Labour Market Trends

Labour Market Trends

Hot/cold pattern continues as Canada generates healthy employment gains to start the year

Overall Labour Market

Employment and unemployment

The Canadian job market started 2019 off on a solid note, driven by a surge in services-sector employment in Ontario.

All told, Canada added 66,800 net new jobs in January (an increase of about 0.4 per cent) and continued a hot-cold pattern that sees solid job gains one month, followed by flat or declining employment in the next. July, September and November also saw strong job creation, but in each case, there were either job losses or negligible gains in the following month.

Strong job gains in January also mean that year-over-year employment growth is starting the year off well. There were about 327,000 more Canadians working at the beginning of 2019 than at the start of 2018 – an increase of about 1.8 per cent. By comparison, job growth for all of 2018 averaged out at about 1.3 per cent.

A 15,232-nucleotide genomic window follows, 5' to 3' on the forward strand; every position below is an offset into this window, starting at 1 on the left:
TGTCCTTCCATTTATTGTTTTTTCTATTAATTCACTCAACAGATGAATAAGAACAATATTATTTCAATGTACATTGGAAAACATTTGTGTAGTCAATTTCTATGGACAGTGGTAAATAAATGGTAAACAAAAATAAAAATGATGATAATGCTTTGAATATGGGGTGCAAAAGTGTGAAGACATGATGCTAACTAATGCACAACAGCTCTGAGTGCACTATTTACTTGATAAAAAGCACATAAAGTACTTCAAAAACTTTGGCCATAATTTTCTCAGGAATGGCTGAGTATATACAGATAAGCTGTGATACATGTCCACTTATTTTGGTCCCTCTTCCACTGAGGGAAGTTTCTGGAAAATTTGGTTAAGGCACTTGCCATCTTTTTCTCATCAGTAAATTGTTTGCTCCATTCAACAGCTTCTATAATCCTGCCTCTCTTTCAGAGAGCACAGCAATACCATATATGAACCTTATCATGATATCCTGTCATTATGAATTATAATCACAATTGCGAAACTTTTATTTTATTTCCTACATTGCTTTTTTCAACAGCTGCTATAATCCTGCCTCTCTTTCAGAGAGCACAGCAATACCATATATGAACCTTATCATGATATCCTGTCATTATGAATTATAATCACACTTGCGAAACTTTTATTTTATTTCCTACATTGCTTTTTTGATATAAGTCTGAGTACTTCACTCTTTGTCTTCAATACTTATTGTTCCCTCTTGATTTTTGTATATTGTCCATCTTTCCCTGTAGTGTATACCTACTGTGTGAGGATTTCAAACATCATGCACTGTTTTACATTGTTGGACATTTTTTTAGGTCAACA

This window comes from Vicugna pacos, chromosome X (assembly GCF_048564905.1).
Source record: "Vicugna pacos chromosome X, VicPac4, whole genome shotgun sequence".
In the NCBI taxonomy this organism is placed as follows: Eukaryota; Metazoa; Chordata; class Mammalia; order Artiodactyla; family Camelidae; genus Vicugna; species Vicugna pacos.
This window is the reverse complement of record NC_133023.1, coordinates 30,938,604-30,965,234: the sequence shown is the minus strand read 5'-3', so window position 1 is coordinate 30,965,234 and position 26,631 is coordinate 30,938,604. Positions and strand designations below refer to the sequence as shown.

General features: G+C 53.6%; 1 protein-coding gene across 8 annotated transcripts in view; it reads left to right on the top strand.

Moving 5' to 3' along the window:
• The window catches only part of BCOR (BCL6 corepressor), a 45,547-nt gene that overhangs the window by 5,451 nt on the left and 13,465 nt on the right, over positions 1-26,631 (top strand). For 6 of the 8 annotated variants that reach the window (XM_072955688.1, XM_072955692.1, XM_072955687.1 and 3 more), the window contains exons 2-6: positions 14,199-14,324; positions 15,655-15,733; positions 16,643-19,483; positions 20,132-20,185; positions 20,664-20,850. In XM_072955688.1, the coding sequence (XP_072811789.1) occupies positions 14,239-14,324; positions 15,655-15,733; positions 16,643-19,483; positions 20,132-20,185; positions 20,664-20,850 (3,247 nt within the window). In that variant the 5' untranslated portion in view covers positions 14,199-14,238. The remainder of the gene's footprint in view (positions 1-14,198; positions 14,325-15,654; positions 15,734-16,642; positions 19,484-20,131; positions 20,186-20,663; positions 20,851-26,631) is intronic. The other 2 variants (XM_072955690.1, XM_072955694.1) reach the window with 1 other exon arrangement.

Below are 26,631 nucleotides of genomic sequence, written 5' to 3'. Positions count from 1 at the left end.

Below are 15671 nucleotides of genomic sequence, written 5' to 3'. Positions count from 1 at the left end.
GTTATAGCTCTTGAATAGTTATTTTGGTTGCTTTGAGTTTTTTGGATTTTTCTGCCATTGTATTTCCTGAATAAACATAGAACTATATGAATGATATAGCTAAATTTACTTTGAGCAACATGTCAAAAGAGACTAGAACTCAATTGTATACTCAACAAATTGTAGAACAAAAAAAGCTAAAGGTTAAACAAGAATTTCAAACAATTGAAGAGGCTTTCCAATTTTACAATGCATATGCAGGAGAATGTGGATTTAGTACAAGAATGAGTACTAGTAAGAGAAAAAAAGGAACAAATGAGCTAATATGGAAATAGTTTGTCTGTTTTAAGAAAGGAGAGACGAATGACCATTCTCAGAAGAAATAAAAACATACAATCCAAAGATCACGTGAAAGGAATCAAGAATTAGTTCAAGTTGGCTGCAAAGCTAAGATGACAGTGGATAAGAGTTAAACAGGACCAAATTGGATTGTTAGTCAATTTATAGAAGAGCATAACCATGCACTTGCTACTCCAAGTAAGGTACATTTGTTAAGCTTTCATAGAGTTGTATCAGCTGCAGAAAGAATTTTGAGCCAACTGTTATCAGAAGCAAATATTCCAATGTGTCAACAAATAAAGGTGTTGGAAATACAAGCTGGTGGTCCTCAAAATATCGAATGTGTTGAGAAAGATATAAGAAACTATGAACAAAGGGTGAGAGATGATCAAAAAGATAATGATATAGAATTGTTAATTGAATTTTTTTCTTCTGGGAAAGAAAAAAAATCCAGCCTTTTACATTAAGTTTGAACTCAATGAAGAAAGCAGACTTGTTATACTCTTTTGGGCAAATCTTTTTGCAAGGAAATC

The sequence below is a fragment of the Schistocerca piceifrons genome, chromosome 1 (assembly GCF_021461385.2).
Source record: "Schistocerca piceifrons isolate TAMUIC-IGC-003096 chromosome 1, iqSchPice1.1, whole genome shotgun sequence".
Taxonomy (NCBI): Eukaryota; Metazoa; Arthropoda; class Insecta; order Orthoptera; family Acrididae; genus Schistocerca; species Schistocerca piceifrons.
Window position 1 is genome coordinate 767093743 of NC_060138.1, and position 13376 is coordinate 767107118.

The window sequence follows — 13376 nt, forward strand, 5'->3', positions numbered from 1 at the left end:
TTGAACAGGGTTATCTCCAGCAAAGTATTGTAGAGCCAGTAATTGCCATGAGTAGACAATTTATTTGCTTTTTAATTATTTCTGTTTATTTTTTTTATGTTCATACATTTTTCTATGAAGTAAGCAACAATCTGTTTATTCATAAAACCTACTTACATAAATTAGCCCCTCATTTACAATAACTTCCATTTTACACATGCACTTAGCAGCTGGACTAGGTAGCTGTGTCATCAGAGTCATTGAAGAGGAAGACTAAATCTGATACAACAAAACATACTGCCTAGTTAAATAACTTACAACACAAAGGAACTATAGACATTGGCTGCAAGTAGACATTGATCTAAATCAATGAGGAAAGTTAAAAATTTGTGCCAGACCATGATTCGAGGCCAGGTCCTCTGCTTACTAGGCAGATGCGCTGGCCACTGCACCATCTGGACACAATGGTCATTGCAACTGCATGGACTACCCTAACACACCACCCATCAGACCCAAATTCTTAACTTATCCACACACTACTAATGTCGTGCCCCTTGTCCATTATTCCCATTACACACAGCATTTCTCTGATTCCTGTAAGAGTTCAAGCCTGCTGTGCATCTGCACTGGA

Robust job gains also encouraged more Canadians to try their luck in the job market. The labour force participation rate rose from 65.4 per cent in December to 65.6 per cent in January – its highest level in more than a year. This resulted in a rare situation where, despite strong employment growth, more people entering the labour force drove the jobless rate higher. The unemployment rate rose from a record-low 5.6 per cent in December to 5.8 per cent last month.

January’s job gains were more or less evenly split between full-time and part-time positions. Of the 66,800 net new jobs created last month, about 36,000 were part-time, while the remaining 30,900 were in full-time positions (numbers do not add up because of rounding). However, considering that only about 19 per cent of jobs in Canada are part-time, this even split in job growth suggests a disproportionate skew towards part-time work, which has a less positive overall impact on the Canadian economy.